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 • Shelby County
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William Benton Hawkins Farmer
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Birth: Sep. 26, 1840
Christianburg
Shelby County
Kentucky, USA
Death: Apr. 21, 1862
Corinth
Alcorn County
Mississippi, USA

Son of Katherine Spencer Hawkins and John Goode Farmer. MILITARY: 1st SGT in 6th Kentucky Infantry, Breckenridge's Brigade CSA. (Note: In 1870, after the Civil War Tishimingo and Tippah Counties were split to form Alcorn County. Corinth is the county seat of Alcorn now but not during the time of the Civil War.)

Report of the Adjutant General of the State of KY, Confederate KY Volunteers War 1861-65, (c)1979, Cook & McDowell Publications, Roll of Company K, Sixth Regiment Infantry, Kentucky Volunteers, Confederate States Army, page 328-9: W.B.H.Farmer: Rank 2d Corporal; Enlisted Oct 8, 1861 at Bowling Green, KY; was transferred to Company H, 1st Ky Cavalry, C.S.A.

BURIAL: Christiansburg Cemetery, Christiansburg, Shelby Co, Kentucky - near Bagdad. Source: Old Kentucky by Dr. J. F. Cook, 1908, p. 160-162
"Among the mortally wounded was handsome Shelby County boy, Willie, Farmer, who was scarcely grown. His thigh was shattered; he was laid upon a cot in Corinth in the great room where the wounded were placed, and where, every day, soldiers were dying; he was so badly wounded that the physicians said nothing could be done for him. The morning before he died the physician came to me (Joshua Flood Cook) and said, "You ought to tell Willie, he does not know it, but gangrene has set in and he will not live to see the sunset". So I went and talked with the boy. He was calm, brave, and made various requests, one was that if it was possible he wanted his body taken care of, and after the war was over or when it was possible he wanted it laid in the old Christiansburg (Shelby Co., KY) graveyard by the side of his mother. After his death it seemed impossible, as things were, to get the body out. I prepared it for burial as well as I could, and had a great box made, and as Bragg was then commander of the post I spoke to him about it. He paid me scant courtesy. I consulted Breckinridge, and there was a private understanding between us that I was to do as I pleased, and should I get into trouble he would stay with me, whatever the cost might be. That day there was to be brought a train of box-cars to carry off the wounded; and I spoke to some of the Kentucky boys and told them of my plans. I was acting absolutely contrary to what General Bragg had said. I intended to take that body out at whatever cost, for I had given my promise to a dying boy. When the train pulled in the box was sitting right on the platform. I made arrangements with the Kentucky boys immediately on the arrival of the train to shove that box into a car. I remember two boys more especially, from Shelby County, Kentucky - Henton and Thomas; it may be one of them is living to-day. As soon as the box was placed back in the end of the car wounded soldiers and all sat down upon it and covered it. It was carried to its destination, my home in Mississippi, put in a vault, and when the war was over all that remained of the young soldier was brought back and laid beside his mother. Without General Breckinridge I never could have done it."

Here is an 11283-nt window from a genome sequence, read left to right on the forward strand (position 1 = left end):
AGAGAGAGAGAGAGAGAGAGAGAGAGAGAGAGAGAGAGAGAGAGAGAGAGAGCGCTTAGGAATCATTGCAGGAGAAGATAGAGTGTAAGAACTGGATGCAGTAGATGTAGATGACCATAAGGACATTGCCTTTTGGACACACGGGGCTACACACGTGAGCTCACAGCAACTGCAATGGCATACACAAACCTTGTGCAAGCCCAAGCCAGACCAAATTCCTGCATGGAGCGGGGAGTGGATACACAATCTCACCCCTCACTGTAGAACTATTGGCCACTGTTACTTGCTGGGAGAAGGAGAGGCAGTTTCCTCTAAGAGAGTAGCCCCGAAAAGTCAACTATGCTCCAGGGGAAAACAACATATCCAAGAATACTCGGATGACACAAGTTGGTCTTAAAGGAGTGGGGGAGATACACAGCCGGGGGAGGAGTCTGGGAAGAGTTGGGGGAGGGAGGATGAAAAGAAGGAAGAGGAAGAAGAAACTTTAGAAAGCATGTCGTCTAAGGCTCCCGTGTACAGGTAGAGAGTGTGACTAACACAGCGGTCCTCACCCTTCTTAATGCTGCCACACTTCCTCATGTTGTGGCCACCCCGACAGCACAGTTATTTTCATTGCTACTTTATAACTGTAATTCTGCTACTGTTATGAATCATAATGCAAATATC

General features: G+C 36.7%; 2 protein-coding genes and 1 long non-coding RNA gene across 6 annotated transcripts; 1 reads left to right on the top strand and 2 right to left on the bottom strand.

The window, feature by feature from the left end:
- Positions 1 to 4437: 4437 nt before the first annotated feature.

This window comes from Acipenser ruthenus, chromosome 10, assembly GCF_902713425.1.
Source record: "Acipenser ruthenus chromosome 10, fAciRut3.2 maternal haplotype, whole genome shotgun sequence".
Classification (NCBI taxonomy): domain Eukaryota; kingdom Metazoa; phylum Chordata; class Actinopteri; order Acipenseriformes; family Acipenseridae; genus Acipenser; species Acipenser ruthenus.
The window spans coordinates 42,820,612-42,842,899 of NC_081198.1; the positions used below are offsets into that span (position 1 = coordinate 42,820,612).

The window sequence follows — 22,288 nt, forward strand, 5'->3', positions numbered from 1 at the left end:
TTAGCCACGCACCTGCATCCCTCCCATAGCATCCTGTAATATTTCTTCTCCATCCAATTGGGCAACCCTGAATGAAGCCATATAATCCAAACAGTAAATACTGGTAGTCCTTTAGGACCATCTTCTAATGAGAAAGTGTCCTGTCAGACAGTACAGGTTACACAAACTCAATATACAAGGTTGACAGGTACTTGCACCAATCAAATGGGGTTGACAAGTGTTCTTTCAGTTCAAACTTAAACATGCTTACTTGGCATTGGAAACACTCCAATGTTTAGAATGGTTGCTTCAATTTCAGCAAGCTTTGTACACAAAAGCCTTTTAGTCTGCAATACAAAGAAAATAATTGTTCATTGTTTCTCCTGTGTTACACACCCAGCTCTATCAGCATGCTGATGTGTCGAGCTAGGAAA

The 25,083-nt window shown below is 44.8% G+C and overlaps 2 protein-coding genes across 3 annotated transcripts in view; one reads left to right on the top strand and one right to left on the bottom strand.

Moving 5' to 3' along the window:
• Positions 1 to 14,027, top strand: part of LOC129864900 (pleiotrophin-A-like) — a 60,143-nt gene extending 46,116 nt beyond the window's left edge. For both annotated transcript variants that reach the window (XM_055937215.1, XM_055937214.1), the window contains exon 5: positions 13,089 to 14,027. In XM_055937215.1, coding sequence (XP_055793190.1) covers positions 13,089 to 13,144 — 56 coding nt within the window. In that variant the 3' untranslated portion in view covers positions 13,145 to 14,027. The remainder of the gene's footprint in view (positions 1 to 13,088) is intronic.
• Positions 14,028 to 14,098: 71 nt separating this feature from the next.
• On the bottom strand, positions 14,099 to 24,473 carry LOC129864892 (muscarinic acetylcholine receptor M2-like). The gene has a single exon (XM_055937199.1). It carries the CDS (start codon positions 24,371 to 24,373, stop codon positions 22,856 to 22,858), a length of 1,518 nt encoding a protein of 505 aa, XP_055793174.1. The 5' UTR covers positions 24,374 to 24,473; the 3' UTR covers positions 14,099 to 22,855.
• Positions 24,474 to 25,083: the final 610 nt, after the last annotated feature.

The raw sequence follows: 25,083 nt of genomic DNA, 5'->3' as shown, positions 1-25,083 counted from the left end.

Note: WBH Farmer was only 21 when he died. His older sister, Susan Goode Farmer Cook, was married to Joshua Flood Cook, who was the author of this book. 
 
Family links: 
 Parents:
  John Goode Farmer (1808 - 1871)
  Katherine Spencer Hawkins Farmer (1814 - 1851)
 
 Siblings:
  Mary Thomas Farmer Wise (1836 - 1905)*
  Susan Goode Farmer Cook (1838 - 1890)*
  William Benton Hawkins Farmer (1840 - 1862)
  Virgil Farmer (1843 - 1846)*
  Cadmus S Farmer (1846 - 1877)*
  Lucien Farmer (1848 - 1893)*
  John Goode Farmer (1850 - 1915)*
  Infant Farmer (1864 - 1864)**
 
*Calculated relationship
**Half-sibling
 
Inscription:
William H. Farmer of Breckinridge's brigade, CSA. Born Shelby Co, Kentucky, Sept 26, 1840. Died at Corinth, Mississippi, April 21, 1862 from a wound received at the battle of Shiloh, April 7, 1862. Dying among strangers, he said, let me be buried by Ma. Tell them good-by at home. Erected by Brothers and Sisters.
 
Burial:
Christiansburg Cemetery (Near Bagdad)
Christianburg
Shelby County
Kentucky, USA
 
Created by: LFAmes1008
Record added: Jul 30, 2008
Find A Grave Memorial# 28650980
William Benton Hawkins Farmer
Added by: Larry Stephens
 
 
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- Sarah Quinn
 Added: Apr. 29, 2011
Did they beat the drum slowly? Did they sound the fife lowly? Did the rifles fire o'er ye as they lowered ye down? Did the bugle sing Last Post and chorus? Did the pipes play the Fleurs o' the Forest?"the Fleurs o' the Forest"by Eric Bogle (written 1975)
- Richard Baldwin Cook
 Added: Oct. 27, 2009

- LFAmes1008
 Added: Jul. 30, 2008
 
 
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